Spino-extraocular motor coupling during spontaneous bimodal fictive swimming at post-climax. (A) Bilateral MR and left LR nerve activity during combined axial- and limb-based fictive swimming in a stage 61/62 preparation displaying a strong influence of Ext-timed bursting and a weak influence of the axial CPG rhythm on extraocular motor nerve activity. (B,C) Mean (±s.e.) firing rate modulation in bilateral MR and le-LR nerve over a single axial rhythm cycle (B; averaged from 22 consecutive le-VR bursts) and appendicular rhythm cycle (C; averaged from seven ri-Ext bursts). Note the small phase difference between bilateral LR nerve firing profiles (arrow in upper plot of B), but a persistence of alternating ipsilateral le-MR and le-LR discharge modulation in time with le-VR bursting. (D) Cross-correlograms confirming the strong coupling of ri-MR and le-MR nerve discharge with ri-Ext bursts (green correlograms; r2=0.55, P<0.05 in both cases) and weaker coupling of le-MR (upper red correlogram; r2=0.44, P=0.05) and ri-MR nerves (lower red correlogram; r2=0.35, P=0.08) with axial le-VR motor bursts.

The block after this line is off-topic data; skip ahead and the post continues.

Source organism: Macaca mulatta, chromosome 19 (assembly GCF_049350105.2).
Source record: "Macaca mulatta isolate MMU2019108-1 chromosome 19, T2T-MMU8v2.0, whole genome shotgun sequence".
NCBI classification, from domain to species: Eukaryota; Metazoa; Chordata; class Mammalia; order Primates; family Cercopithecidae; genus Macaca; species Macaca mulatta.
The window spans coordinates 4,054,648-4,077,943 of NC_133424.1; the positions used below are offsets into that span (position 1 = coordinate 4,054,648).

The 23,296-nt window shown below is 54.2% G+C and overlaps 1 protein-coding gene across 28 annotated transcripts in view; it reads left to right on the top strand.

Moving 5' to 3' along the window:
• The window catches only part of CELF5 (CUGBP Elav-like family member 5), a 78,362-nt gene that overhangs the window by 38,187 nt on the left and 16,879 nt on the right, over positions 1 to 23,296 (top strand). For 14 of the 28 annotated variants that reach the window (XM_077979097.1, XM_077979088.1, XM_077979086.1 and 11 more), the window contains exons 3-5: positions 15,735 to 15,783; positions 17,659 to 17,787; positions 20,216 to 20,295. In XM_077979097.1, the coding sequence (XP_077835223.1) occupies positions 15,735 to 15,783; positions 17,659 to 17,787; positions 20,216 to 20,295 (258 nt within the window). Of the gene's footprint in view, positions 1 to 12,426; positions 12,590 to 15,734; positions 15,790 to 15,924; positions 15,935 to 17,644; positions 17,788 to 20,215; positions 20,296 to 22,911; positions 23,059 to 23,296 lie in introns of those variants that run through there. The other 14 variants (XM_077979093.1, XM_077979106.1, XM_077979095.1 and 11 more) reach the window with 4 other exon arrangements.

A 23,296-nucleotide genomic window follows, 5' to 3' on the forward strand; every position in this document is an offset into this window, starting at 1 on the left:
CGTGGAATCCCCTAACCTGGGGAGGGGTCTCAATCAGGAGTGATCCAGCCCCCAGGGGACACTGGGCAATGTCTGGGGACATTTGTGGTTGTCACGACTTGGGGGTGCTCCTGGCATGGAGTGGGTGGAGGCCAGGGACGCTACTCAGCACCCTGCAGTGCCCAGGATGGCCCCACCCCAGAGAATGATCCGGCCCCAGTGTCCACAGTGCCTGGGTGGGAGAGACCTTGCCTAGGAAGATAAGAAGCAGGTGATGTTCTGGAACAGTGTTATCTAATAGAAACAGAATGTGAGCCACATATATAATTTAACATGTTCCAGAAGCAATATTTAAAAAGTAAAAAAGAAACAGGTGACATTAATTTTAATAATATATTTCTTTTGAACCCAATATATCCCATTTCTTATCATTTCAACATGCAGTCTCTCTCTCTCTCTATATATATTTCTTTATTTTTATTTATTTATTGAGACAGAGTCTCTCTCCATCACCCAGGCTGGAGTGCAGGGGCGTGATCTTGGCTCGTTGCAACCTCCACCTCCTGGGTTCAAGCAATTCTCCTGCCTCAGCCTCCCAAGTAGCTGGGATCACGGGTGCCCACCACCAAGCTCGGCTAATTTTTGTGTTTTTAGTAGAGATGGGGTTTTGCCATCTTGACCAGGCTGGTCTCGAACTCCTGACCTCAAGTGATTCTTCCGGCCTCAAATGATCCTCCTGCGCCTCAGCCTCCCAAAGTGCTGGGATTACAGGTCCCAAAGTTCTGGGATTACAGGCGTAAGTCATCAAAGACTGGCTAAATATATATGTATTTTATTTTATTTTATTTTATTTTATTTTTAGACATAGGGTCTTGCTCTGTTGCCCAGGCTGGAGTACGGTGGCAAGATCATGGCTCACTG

Fig. 8.

Spino-extraocular motor coupling during spontaneous bimodal fictive swimming at post-climax. (A) Bilateral MR and left LR nerve activity during combined axial- and limb-based fictive swimming in a stage 61/62 preparation displaying a strong influence of Ext-timed bursting and a weak influence of the axial CPG rhythm on extraocular motor nerve activity. (B,C) Mean (±s.e.) firing rate modulation in bilateral MR and le-LR nerve over a single axial rhythm cycle (B; averaged from 22 consecutive le-VR bursts) and appendicular rhythm cycle (C; averaged from seven ri-Ext bursts). Note the small phase difference between bilateral LR nerve firing profiles (arrow in upper plot of B), but a persistence of alternating ipsilateral le-MR and le-LR discharge modulation in time with le-VR bursting. (D) Cross-correlograms confirming the strong coupling of ri-MR and le-MR nerve discharge with ri-Ext bursts (green correlograms; r2=0.55, P<0.05 in both cases) and weaker coupling of le-MR (upper red correlogram; r2=0.44, P=0.05) and ri-MR nerves (lower red correlogram; r2=0.35, P=0.08) with axial le-VR motor bursts.